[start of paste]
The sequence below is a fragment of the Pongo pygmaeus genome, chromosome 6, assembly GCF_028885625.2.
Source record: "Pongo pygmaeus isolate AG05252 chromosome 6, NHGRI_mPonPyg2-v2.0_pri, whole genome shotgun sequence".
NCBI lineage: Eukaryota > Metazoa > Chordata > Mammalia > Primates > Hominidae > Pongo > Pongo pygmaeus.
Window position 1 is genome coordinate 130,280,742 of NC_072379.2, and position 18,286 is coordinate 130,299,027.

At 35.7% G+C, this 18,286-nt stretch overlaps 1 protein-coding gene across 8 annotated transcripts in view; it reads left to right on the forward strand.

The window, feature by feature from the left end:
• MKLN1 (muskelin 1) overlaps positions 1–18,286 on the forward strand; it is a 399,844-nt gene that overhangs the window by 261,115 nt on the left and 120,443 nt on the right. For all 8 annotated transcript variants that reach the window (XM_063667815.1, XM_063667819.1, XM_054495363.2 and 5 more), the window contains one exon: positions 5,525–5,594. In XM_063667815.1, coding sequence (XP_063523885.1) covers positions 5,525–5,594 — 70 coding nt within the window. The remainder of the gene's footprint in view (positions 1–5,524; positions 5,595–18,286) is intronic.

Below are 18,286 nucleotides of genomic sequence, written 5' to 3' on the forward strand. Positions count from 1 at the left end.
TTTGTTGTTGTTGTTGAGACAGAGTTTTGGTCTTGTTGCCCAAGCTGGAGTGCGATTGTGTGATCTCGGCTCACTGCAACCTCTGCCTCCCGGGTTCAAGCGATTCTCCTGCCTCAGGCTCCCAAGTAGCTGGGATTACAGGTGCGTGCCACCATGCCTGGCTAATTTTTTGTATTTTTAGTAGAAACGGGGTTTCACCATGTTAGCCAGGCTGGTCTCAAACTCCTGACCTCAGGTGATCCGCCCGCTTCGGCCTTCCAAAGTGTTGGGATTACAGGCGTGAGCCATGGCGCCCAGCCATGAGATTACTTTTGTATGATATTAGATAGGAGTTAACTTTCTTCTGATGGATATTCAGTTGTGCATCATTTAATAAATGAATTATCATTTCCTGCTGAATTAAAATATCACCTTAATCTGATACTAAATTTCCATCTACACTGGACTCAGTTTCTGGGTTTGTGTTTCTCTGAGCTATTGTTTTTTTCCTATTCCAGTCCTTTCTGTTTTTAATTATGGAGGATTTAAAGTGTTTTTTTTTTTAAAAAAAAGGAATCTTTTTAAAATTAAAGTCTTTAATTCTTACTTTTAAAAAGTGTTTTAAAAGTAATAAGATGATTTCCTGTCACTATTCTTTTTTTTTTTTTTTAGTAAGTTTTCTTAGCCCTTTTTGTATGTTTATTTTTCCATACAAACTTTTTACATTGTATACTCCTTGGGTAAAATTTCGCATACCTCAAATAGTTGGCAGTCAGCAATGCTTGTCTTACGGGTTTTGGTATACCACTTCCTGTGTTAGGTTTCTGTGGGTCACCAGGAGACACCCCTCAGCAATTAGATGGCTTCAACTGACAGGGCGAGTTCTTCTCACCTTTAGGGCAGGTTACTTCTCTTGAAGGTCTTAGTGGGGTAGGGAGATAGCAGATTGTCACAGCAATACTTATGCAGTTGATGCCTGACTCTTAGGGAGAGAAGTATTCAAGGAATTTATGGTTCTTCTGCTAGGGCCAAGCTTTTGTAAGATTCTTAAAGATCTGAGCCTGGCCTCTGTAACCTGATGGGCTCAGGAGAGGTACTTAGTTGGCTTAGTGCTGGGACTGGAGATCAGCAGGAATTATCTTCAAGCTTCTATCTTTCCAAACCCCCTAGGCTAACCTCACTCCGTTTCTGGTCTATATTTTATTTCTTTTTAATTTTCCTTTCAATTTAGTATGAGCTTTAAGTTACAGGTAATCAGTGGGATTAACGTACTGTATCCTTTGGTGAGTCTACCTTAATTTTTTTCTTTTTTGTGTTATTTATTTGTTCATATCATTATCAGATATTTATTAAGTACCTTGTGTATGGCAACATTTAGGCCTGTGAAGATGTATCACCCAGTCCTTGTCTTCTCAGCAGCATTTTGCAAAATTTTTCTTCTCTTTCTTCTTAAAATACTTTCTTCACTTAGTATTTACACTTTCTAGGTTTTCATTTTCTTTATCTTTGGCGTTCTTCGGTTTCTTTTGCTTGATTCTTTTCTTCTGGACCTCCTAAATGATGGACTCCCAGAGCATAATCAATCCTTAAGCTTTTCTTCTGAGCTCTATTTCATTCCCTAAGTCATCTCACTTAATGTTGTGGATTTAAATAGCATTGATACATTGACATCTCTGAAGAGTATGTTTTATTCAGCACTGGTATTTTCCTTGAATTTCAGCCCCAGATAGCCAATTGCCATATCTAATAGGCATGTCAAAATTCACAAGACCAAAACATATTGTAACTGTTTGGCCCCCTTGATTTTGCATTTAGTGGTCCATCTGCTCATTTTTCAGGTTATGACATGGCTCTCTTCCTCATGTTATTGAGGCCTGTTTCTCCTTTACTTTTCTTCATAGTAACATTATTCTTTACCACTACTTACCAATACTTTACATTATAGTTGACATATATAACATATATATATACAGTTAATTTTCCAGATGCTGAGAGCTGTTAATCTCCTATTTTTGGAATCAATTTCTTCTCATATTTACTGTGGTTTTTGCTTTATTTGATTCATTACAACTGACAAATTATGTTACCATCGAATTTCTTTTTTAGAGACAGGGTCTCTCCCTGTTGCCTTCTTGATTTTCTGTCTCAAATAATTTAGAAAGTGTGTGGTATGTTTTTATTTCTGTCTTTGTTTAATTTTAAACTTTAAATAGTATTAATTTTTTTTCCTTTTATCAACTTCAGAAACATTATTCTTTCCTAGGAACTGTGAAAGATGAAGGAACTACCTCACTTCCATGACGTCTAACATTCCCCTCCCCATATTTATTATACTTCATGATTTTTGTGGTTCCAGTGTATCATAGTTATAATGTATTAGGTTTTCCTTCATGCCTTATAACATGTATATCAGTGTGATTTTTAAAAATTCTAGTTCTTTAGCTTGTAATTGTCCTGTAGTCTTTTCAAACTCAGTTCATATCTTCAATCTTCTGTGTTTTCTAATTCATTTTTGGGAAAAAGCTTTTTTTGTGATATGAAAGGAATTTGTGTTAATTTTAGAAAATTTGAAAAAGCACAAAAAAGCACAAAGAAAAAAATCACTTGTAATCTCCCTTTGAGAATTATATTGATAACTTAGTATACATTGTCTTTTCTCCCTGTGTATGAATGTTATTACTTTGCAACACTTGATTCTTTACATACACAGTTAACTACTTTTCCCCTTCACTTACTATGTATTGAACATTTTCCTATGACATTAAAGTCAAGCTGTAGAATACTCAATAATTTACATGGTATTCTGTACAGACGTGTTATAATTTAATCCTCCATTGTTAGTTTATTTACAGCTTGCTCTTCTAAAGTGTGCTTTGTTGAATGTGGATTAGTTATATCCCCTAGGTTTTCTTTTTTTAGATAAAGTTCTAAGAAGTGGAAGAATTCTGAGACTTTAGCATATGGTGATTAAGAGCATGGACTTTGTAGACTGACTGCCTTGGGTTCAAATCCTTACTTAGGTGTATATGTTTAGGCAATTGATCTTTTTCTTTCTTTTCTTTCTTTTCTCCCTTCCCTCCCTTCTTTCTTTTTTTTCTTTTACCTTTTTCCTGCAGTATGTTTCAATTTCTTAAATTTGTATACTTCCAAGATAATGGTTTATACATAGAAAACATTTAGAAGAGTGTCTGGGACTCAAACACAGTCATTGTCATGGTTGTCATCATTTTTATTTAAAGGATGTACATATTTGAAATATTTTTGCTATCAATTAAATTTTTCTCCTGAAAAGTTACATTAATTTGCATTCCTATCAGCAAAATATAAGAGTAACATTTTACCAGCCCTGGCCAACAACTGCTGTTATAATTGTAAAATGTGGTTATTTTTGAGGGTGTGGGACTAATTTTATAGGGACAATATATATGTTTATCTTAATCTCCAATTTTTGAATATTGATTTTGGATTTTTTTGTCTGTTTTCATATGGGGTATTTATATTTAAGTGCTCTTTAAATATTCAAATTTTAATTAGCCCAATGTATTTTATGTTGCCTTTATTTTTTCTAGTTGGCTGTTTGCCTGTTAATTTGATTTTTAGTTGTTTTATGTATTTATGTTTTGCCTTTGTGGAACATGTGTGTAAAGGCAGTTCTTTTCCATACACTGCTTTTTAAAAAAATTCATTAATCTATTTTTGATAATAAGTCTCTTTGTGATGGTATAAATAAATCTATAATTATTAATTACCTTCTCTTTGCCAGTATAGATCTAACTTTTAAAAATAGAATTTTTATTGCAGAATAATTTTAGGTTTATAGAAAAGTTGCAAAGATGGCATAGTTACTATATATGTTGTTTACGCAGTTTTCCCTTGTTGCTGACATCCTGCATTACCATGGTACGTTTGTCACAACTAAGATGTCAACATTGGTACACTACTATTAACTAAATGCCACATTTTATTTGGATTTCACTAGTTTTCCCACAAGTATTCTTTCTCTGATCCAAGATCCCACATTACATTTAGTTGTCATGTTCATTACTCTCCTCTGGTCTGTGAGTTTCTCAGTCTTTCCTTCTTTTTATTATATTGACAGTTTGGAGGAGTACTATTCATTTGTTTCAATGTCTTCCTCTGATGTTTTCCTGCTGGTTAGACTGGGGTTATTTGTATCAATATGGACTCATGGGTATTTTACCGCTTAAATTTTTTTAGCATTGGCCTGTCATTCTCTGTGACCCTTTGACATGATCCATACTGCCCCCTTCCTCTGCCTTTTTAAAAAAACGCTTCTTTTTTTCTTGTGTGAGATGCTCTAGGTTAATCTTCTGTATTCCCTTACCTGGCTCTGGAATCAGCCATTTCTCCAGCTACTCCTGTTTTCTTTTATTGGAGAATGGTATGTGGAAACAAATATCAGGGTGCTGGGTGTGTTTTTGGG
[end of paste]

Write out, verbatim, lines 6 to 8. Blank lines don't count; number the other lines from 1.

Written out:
The window, feature by feature from the left end:
• MKLN1 (muskelin 1) overlaps positions 1–18,286 on the forward strand; it is a 399,844-nt gene that overhangs the window by 261,115 nt on the left and 120,443 nt on the right. For all 8 annotated transcript variants that reach the window (XM_063667815.1, XM_063667819.1, XM_054495363.2 and 5 more), the window contains one exon: positions 5,525–5,594. In XM_063667815.1, coding sequence (XP_063523885.1) covers positions 5,525–5,594 — 70 coding nt within the window. The remainder of the gene's footprint in view (positions 1–5,524; positions 5,595–18,286) is intronic.

Below are 18,286 nucleotides of genomic sequence, written 5' to 3' on the forward strand. Positions count from 1 at the left end.